Are you interested in a lifestyle brand? The North Face is one such example. Its clothing is designed to appeal to people who live an adventurous lifestyle. Its brand identity represents creative punk values, and people buy the brand because it makes them feel like an authentic part of that lifestyle. Similarly, a lifestyle brand builds on the consumer’s identity, making it hard to sell products and services that don’t fit their values.
A lifestyle brand might align itself with a social or political cause, such as environmental conservation. Volcom, for example, aims to represent youth against the “establishment.” Another source of lifestyle brands is national identity. In its initial branding efforts, Victoria’s Secret evoked the English upper class, while Burberry focuses on the hip London culture. While lifestyle brands often focus on individual values, others share common values.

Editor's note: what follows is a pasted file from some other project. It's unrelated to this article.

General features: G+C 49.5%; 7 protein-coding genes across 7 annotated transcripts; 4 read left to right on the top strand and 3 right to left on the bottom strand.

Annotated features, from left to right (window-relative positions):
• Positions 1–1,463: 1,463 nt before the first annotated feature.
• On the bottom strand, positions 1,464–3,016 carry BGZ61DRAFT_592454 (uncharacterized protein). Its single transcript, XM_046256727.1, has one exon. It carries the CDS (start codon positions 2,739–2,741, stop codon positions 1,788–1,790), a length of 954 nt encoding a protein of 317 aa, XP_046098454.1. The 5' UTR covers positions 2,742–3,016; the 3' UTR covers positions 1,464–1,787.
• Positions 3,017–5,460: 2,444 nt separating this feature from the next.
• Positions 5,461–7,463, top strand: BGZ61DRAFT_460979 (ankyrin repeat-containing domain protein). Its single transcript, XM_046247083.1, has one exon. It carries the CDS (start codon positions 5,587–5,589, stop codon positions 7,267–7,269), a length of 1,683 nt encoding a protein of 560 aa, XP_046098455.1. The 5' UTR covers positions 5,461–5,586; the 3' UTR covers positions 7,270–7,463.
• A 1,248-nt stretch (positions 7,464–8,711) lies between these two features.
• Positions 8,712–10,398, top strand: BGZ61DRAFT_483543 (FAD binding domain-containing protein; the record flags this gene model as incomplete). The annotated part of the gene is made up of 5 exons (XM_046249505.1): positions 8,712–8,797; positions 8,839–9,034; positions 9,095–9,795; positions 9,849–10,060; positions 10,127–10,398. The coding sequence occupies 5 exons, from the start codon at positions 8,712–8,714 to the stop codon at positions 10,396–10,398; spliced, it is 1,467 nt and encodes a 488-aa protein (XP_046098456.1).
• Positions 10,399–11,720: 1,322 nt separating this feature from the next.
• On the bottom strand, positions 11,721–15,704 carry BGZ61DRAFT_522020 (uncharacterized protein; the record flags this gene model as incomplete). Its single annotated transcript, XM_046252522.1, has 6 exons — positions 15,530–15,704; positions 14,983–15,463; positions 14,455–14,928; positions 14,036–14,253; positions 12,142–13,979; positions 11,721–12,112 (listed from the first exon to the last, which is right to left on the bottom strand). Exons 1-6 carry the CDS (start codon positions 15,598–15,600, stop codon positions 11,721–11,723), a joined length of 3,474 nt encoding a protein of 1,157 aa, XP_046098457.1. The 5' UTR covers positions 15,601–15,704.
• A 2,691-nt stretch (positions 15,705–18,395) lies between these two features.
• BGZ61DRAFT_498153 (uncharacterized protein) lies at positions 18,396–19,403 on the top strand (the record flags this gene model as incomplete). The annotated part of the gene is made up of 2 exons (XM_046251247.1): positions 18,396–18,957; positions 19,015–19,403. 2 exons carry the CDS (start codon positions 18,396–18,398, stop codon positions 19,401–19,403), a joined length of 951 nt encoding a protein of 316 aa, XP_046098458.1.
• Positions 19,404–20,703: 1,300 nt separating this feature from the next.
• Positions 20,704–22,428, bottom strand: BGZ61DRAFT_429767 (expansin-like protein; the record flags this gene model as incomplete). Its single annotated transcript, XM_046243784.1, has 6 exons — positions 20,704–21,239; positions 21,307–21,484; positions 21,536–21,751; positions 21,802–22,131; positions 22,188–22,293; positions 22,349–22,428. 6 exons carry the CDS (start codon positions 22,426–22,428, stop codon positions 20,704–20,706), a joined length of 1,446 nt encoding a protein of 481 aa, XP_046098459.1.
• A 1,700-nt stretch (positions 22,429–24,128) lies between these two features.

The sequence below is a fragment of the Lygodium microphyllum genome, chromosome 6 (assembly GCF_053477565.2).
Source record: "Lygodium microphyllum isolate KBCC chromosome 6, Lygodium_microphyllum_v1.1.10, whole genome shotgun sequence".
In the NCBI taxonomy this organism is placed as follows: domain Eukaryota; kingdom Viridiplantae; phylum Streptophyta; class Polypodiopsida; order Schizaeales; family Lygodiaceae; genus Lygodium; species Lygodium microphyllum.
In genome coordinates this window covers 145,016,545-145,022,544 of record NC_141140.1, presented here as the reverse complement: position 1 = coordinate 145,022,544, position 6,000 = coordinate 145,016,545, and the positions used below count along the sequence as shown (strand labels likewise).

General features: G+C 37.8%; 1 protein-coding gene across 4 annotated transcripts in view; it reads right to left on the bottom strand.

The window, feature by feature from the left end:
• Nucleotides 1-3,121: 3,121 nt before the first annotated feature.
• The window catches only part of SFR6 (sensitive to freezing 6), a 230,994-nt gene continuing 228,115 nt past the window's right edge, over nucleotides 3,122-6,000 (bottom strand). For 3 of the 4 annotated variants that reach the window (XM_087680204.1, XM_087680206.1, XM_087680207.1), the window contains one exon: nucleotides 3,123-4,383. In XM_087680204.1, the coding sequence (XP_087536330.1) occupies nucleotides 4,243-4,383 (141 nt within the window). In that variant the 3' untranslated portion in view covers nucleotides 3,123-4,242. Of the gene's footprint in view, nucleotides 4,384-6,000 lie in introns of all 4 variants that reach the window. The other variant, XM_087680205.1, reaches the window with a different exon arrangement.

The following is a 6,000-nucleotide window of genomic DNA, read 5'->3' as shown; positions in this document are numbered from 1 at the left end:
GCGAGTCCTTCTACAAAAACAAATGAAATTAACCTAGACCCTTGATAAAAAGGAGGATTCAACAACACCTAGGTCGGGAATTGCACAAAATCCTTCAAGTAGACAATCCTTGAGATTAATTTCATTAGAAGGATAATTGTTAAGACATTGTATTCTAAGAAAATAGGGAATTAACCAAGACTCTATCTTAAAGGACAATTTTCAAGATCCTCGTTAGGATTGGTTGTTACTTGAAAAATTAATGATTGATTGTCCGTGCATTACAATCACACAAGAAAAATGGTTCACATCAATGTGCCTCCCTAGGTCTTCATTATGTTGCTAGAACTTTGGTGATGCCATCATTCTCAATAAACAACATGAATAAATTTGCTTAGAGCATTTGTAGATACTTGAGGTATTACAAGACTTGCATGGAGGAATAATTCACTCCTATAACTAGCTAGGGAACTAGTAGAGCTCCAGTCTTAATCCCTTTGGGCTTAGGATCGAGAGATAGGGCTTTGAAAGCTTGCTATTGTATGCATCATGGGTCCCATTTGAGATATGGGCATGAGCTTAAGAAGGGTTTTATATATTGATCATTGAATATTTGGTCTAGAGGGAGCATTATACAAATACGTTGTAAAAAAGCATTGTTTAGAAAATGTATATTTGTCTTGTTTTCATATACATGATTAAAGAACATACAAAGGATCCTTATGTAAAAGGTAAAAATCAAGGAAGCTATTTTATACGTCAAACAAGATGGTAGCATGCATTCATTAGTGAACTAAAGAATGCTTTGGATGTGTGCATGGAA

The purpose of a lifestyle brand is to cater to a specific subculture and offer its customers a solution for those interests. A running shoe company, for example, does not necessarily need to invent the best shoes to create the perfect shoe, but instead, should offer a product that makes its customers better runners. And in the same way, lifestyle brands can make their customers feel like they’re in a clique.